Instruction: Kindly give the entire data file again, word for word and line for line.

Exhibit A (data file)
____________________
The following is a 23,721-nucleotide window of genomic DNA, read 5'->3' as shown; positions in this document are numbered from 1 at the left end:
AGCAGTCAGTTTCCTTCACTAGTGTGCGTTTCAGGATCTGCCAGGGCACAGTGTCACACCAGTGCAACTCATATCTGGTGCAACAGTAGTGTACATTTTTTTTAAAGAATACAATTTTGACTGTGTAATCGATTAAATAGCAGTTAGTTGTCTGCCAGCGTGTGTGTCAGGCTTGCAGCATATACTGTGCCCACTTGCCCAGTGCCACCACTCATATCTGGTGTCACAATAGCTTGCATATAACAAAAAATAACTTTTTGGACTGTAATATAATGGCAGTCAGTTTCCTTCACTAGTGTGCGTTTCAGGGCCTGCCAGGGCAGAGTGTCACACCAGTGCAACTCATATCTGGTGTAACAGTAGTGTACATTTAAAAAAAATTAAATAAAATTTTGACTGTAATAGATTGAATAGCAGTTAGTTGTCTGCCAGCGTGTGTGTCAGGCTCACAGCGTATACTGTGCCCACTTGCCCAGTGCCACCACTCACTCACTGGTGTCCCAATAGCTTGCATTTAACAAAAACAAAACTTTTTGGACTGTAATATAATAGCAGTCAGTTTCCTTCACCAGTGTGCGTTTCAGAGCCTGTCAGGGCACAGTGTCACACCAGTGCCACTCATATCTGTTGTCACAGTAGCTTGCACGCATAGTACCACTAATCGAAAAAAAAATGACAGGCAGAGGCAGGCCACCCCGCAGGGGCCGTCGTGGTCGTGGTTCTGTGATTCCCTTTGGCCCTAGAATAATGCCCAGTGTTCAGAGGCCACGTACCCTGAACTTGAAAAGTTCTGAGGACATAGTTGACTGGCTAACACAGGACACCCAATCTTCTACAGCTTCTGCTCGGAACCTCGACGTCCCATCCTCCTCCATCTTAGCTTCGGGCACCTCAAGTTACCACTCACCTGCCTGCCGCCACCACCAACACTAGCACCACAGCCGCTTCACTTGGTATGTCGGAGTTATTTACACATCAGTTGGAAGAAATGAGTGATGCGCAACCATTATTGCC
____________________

The following is a 23,721-nucleotide window of genomic DNA, read 5'->3' as shown; positions in this document are numbered from 1 at the left end:
AGCAGTCAGTTTCCTTCACTAGTGTGCGTTTCAGGATCTGCCAGGGCACAGTGTCACACCAGTGCAACTCATATCTGGTGCAACAGTAGTGTACATTTTTTTTAAAGAATACAATTTTGACTGTGTAATCGATTAAATAGCAGTTAGTTGTCTGCCAGCGTGTGTGTCAGGCTTGCAGCATATACTGTGCCCACTTGCCCAGTGCCACCACTCATATCTGGTGTCACAATAGCTTGCATATAACAAAAAATAACTTTTTGGACTGTAATATAATGGCAGTCAGTTTCCTTCACTAGTGTGCGTTTCAGGGCCTGCCAGGGCAGAGTGTCACACCAGTGCAACTCATATCTGGTGTAACAGTAGTGTACATTTAAAAAAAATTAAATAAAATTTTGACTGTAATAGATTGAATAGCAGTTAGTTGTCTGCCAGCGTGTGTGTCAGGCTCACAGCGTATACTGTGCCCACTTGCCCAGTGCCACCACTCACTCACTGGTGTCCCAATAGCTTGCATTTAACAAAAACAAAACTTTTTGGACTGTAATATAATAGCAGTCAGTTTCCTTCACCAGTGTGCGTTTCAGAGCCTGTCAGGGCACAGTGTCACACCAGTGCCACTCATATCTGTTGTCACAGTAGCTTGCACGCATAGTACCACTAATCGAAAAAAAAATGACAGGCAGAGGCAGGCCACCCCGCAGGGGCCGTCGTGGTCGTGGTTCTGTGATTCCCTTTGGCCCTAGAATAATGCCCAGTGTTCAGAGGCCACGTACCCTGAACTTGAAAAGTTCTGAGGACATAGTTGACTGGCTAACACAGGACACCCAATCTTCTACAGCTTCTGCTCGGAACCTCGACGTCCCATCCTCCTCCATCTTAGCTTCGGGCACCTCAAGTTACCACTCACCTGCCTGCCGCCACCACCAACACTAGCACCACAGCCGCTTCACTTGGTATGTCGGAGTTATTTACACATCAGTTGGAAGAAATGAGTGATGCGCAACCATTATTGCC